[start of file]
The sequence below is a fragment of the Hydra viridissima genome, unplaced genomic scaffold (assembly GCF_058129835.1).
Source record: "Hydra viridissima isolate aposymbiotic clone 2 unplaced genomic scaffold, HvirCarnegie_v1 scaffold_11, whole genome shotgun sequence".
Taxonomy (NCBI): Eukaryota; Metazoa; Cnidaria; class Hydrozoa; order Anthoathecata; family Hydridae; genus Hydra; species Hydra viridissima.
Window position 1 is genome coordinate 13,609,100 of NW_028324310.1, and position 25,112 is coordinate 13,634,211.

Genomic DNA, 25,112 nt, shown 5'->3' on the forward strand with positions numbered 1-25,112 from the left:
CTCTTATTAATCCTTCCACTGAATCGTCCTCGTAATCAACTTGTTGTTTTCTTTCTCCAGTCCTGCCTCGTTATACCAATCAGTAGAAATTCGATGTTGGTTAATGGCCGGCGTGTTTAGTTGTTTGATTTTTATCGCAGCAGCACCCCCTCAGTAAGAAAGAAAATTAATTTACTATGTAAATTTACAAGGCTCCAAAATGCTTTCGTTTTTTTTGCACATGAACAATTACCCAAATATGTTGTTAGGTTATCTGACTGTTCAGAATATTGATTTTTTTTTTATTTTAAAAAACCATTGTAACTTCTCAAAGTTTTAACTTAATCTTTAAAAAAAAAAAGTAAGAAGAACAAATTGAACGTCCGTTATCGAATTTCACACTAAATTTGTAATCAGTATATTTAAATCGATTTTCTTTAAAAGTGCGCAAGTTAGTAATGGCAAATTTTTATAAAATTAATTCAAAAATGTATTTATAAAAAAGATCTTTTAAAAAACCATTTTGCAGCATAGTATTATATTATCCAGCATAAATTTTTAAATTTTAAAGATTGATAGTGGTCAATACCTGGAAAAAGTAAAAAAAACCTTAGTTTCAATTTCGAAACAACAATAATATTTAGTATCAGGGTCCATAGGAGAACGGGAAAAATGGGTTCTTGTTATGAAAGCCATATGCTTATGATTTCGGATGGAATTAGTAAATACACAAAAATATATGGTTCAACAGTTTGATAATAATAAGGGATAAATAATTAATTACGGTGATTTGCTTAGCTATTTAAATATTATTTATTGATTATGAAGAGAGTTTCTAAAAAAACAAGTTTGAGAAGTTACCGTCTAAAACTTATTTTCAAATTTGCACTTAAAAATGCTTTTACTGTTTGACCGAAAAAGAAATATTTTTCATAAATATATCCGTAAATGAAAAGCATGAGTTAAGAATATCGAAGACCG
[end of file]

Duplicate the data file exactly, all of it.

The sequence below is a fragment of the Hydra viridissima genome, unplaced genomic scaffold (assembly GCF_058129835.1).
Source record: "Hydra viridissima isolate aposymbiotic clone 2 unplaced genomic scaffold, HvirCarnegie_v1 scaffold_11, whole genome shotgun sequence".
Taxonomy (NCBI): Eukaryota; Metazoa; Cnidaria; class Hydrozoa; order Anthoathecata; family Hydridae; genus Hydra; species Hydra viridissima.
Window position 1 is genome coordinate 13,609,100 of NW_028324310.1, and position 25,112 is coordinate 13,634,211.

Genomic DNA, 25,112 nt, shown 5'->3' on the forward strand with positions numbered 1-25,112 from the left:
CTCTTATTAATCCTTCCACTGAATCGTCCTCGTAATCAACTTGTTGTTTTCTTTCTCCAGTCCTGCCTCGTTATACCAATCAGTAGAAATTCGATGTTGGTTAATGGCCGGCGTGTTTAGTTGTTTGATTTTTATCGCAGCAGCACCCCCTCAGTAAGAAAGAAAATTAATTTACTATGTAAATTTACAAGGCTCCAAAATGCTTTCGTTTTTTTTGCACATGAACAATTACCCAAATATGTTGTTAGGTTATCTGACTGTTCAGAATATTGATTTTTTTTTTATTTTAAAAAACCATTGTAACTTCTCAAAGTTTTAACTTAATCTTTAAAAAAAAAAAGTAAGAAGAACAAATTGAACGTCCGTTATCGAATTTCACACTAAATTTGTAATCAGTATATTTAAATCGATTTTCTTTAAAAGTGCGCAAGTTAGTAATGGCAAATTTTTATAAAATTAATTCAAAAATGTATTTATAAAAAAGATCTTTTAAAAAACCATTTTGCAGCATAGTATTATATTATCCAGCATAAATTTTTAAATTTTAAAGATTGATAGTGGTCAATACCTGGAAAAAGTAAAAAAAACCTTAGTTTCAATTTCGAAACAACAATAATATTTAGTATCAGGGTCCATAGGAGAACGGGAAAAATGGGTTCTTGTTATGAAAGCCATATGCTTATGATTTCGGATGGAATTAGTAAATACACAAAAATATATGGTTCAACAGTTTGATAATAATAAGGGATAAATAATTAATTACGGTGATTTGCTTAGCTATTTAAATATTATTTATTGATTATGAAGAGAGTTTCTAAAAAAACAAGTTTGAGAAGTTACCGTCTAAAACTTATTTTCAAATTTGCACTTAAAAATGCTTTTACTGTTTGACCGAAAAAGAAATATTTTTCATAAATATATCCGTAAATGAAAAGCATGAGTTAAGAATATCGAAGACCG